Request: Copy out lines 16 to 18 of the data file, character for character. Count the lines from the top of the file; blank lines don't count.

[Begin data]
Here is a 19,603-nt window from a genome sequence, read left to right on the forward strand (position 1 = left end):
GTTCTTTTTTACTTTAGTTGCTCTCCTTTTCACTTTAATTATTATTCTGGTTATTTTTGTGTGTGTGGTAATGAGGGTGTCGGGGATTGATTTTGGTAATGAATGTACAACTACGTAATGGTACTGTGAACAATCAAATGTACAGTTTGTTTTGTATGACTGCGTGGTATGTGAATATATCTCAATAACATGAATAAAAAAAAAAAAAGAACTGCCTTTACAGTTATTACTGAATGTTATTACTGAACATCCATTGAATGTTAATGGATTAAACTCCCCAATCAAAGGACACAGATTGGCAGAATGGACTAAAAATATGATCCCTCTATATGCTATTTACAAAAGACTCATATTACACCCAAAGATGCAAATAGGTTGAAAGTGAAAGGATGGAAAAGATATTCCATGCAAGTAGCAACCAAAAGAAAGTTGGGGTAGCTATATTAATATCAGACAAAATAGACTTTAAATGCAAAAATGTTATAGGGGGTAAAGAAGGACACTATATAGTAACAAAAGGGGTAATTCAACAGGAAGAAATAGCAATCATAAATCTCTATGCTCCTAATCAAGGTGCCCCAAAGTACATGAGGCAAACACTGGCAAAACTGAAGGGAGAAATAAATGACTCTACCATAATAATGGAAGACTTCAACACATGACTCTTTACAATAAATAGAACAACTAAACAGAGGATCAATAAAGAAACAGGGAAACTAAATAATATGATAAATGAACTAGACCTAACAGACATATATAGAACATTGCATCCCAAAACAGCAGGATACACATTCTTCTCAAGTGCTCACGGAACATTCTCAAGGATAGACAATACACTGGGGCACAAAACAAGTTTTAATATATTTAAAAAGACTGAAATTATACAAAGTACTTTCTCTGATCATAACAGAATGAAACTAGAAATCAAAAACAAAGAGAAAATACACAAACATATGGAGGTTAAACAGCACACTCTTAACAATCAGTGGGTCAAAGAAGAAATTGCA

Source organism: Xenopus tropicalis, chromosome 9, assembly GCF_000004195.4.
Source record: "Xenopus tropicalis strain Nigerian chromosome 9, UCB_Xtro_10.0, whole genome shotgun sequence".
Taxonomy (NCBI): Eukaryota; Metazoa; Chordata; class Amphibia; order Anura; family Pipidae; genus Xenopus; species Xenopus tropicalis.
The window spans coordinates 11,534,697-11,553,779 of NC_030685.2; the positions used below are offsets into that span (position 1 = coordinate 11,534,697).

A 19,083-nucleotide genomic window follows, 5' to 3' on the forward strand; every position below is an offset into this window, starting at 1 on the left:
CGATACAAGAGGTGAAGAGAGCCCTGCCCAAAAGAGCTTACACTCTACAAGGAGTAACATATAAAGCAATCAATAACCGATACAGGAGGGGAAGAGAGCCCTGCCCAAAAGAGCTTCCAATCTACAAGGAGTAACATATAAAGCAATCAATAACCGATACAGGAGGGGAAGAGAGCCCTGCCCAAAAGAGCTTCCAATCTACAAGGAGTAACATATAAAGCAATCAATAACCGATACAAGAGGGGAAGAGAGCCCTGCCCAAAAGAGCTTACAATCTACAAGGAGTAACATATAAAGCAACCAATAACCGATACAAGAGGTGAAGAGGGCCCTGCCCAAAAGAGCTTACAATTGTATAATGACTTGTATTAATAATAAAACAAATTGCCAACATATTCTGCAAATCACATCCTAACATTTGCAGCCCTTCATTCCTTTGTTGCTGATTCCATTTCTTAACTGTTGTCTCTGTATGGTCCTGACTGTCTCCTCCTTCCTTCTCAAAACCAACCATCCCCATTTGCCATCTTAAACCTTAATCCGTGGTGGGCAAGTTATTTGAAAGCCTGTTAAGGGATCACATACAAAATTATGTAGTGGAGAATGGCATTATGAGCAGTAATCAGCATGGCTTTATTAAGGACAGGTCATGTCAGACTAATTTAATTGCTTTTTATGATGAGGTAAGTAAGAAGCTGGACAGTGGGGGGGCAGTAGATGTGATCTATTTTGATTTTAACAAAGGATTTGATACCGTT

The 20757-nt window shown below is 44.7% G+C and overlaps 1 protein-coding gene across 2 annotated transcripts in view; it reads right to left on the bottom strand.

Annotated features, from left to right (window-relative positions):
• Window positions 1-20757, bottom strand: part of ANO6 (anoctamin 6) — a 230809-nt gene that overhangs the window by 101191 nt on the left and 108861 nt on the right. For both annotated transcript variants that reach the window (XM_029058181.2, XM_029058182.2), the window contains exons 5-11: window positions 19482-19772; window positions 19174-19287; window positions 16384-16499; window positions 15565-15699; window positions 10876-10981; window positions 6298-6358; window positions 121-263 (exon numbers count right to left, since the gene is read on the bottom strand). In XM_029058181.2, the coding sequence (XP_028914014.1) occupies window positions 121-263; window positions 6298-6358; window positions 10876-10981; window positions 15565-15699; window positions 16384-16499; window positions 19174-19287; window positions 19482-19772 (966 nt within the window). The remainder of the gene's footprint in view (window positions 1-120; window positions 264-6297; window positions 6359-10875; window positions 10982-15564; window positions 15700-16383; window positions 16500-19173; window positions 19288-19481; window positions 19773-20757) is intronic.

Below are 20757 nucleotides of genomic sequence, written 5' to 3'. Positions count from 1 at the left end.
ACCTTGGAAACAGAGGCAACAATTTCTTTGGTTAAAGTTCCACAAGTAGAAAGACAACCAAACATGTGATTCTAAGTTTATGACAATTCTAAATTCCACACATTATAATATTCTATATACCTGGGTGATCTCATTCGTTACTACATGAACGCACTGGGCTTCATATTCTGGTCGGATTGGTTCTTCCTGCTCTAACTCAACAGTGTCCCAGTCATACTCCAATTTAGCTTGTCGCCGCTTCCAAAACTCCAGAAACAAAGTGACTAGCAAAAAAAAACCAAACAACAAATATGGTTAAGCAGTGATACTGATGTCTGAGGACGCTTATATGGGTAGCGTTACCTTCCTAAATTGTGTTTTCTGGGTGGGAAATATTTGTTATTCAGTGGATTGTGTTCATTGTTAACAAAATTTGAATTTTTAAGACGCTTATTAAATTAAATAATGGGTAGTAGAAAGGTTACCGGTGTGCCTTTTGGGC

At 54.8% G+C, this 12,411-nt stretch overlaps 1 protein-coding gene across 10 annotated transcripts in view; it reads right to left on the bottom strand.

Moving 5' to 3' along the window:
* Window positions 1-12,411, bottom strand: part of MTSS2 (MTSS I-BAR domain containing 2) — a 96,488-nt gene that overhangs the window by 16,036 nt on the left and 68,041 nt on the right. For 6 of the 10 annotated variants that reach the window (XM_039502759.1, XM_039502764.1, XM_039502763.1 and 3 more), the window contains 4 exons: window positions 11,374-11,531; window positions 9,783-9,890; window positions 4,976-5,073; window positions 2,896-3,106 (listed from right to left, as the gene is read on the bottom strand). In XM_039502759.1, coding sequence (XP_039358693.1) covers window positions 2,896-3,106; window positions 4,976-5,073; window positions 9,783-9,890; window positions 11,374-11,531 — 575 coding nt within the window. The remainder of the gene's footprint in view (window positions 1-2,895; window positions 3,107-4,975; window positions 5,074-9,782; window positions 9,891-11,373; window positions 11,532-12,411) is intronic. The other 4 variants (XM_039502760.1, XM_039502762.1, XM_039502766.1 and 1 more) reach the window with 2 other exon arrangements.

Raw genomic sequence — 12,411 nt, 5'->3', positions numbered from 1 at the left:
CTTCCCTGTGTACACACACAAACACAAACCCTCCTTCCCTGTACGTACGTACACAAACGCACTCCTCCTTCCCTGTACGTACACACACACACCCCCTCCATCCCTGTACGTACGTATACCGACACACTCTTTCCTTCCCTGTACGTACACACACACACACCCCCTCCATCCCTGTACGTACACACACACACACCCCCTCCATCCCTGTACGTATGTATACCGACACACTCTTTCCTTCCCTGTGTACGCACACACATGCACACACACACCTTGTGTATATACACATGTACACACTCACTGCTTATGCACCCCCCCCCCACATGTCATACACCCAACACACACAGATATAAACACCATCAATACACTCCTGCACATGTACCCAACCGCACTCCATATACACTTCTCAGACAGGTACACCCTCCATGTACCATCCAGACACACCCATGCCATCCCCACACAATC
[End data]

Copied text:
* Window positions 1-12,411, bottom strand: part of MTSS2 (MTSS I-BAR domain containing 2) — a 96,488-nt gene that overhangs the window by 16,036 nt on the left and 68,041 nt on the right. For 6 of the 10 annotated variants that reach the window (XM_039502759.1, XM_039502764.1, XM_039502763.1 and 3 more), the window contains 4 exons: window positions 11,374-11,531; window positions 9,783-9,890; window positions 4,976-5,073; window positions 2,896-3,106 (listed from right to left, as the gene is read on the bottom strand). In XM_039502759.1, coding sequence (XP_039358693.1) covers window positions 2,896-3,106; window positions 4,976-5,073; window positions 9,783-9,890; window positions 11,374-11,531 — 575 coding nt within the window. The remainder of the gene's footprint in view (window positions 1-2,895; window positions 3,107-4,975; window positions 5,074-9,782; window positions 9,891-11,373; window positions 11,532-12,411) is intronic. The other 4 variants (XM_039502760.1, XM_039502762.1, XM_039502766.1 and 1 more) reach the window with 2 other exon arrangements.

Raw genomic sequence — 12,411 nt, 5'->3', positions numbered from 1 at the left:
CTTCCCTGTGTACACACACAAACACAAACCCTCCTTCCCTGTACGTACGTACACAAACGCACTCCTCCTTCCCTGTACGTACACACACACACCCCCTCCATCCCTGTACGTACGTATACCGACACACTCTTTCCTTCCCTGTACGTACACACACACACACCCCCTCCATCCCTGTACGTACACACACACACACCCCCTCCATCCCTGTACGTATGTATACCGACACACTCTTTCCTTCCCTGTGTACGCACACACATGCACACACACACCTTGTGTATATACACATGTACACACTCACTGCTTATGCACCCCCCCCCCACATGTCATACACCCAACACACACAGATATAAACACCATCAATACACTCCTGCACATGTACCCAACCGCACTCCATATACACTTCTCAGACAGGTACACCCTCCATGTACCATCCAGACACACCCATGCCATCCCCACACAATC